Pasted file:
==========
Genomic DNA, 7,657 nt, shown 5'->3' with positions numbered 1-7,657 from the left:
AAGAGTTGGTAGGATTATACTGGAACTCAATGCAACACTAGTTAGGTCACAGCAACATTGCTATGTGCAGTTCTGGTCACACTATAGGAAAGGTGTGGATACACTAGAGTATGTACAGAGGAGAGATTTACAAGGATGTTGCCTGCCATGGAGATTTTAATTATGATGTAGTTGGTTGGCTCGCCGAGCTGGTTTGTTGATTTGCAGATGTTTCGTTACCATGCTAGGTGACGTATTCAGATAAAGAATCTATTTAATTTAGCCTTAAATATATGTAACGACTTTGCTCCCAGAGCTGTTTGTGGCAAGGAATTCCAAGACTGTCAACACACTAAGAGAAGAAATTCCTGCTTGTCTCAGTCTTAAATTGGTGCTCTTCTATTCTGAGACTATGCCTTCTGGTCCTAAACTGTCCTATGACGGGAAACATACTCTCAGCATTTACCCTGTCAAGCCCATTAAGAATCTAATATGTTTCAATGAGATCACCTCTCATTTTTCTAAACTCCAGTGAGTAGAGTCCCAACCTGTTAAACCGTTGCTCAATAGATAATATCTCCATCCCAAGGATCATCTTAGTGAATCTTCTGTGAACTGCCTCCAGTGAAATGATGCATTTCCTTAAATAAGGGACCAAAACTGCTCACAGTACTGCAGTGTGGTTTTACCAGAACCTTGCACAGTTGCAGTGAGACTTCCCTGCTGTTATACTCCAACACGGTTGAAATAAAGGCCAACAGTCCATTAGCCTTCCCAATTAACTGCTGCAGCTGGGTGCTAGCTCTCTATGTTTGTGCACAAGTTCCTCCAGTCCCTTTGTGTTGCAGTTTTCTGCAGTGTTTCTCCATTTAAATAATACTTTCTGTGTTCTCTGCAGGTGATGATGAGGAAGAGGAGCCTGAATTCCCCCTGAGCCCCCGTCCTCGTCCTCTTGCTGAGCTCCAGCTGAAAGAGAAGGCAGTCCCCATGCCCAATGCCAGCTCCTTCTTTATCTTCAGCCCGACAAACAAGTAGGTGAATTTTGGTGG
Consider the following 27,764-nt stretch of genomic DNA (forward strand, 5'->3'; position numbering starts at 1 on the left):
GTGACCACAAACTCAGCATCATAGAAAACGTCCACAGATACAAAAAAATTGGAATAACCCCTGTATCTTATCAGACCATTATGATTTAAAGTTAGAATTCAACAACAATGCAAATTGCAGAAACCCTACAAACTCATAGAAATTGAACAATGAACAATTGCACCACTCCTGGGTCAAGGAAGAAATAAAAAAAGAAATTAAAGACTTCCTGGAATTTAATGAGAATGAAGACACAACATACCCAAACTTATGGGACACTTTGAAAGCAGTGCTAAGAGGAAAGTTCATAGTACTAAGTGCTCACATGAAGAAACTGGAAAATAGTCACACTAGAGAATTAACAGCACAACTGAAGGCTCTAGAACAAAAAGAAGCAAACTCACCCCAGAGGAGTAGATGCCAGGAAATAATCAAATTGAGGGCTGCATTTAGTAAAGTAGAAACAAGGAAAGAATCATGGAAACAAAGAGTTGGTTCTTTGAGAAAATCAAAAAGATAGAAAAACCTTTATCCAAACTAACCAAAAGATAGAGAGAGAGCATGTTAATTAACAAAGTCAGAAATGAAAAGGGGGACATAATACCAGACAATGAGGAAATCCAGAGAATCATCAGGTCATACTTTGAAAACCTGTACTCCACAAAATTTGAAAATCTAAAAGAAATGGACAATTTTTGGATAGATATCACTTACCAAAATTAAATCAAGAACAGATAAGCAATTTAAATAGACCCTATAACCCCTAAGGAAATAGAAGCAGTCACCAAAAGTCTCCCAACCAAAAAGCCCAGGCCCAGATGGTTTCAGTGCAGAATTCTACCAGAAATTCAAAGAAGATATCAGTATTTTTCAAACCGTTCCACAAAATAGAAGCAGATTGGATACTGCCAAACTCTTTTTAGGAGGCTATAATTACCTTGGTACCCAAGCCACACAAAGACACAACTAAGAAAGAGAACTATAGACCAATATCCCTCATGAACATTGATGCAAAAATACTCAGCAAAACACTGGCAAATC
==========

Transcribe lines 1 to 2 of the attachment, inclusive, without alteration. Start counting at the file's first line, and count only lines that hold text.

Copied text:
Genomic DNA, 7,657 nt, shown 5'->3' with positions numbered 1-7,657 from the left:
AAGAGTTGGTAGGATTATACTGGAACTCAATGCAACACTAGTTAGGTCACAGCAACATTGCTATGTGCAGTTCTGGTCACACTATAGGAAAGGTGTGGATACACTAGAGTATGTACAGAGGAGAGATTTACAAGGATGTTGCCTGCCATGGAGATTTTAATTATGATGTAGTTGGTTGGCTCGCCGAGCTGGTTTGTTGATTTGCAGATGTTTCGTTACCATGCTAGGTGACGTATTCAGATAAAGAATCTATTTAATTTAGCCTTAAATATATGTAACGACTTTGCTCCCAGAGCTGTTTGTGGCAAGGAATTCCAAGACTGTCAACACACTAAGAGAAGAAATTCCTGCTTGTCTCAGTCTTAAATTGGTGCTCTTCTATTCTGAGACTATGCCTTCTGGTCCTAAACTGTCCTATGACGGGAAACATACTCTCAGCATTTACCCTGTCAAGCCCATTAAGAATCTAATATGTTTCAATGAGATCACCTCTCATTTTTCTAAACTCCAGTGAGTAGAGTCCCAACCTGTTAAACCGTTGCTCAATAGATAATATCTCCATCCCAAGGATCATCTTAGTGAATCTTCTGTGAACTGCCTCCAGTGAAATGATGCATTTCCTTAAATAAGGGACCAAAACTGCTCACAGTACTGCAGTGTGGTTTTACCAGAACCTTGCACAGTTGCAGTGAGACTTCCCTGCTGTTATACTCCAACACGGTTGAAATAAAGGCCAACAGTCCATTAGCCTTCCCAATTAACTGCTGCAGCTGGGTGCTAGCTCTCTATGTTTGTGCACAAGTTCCTCCAGTCCCTTTGTGTTGCAGTTTTCTGCAGTGTTTCTCCATTTAAATAATACTTTCTGTGTTCTCTGCAGGTGATGATGAGGAAGAGGAGCCTGAATTCCCCCTGAGCCCCCGTCCTCGTCCTCTTGCTGAGCTCCAGCTGAAAGAGAAGGCAGTCCCCATGCCCAATGCCAGCTCCTTCTTTATCTTCAGCCCGACAAACAAGTAGGTGAATTTTGGTGG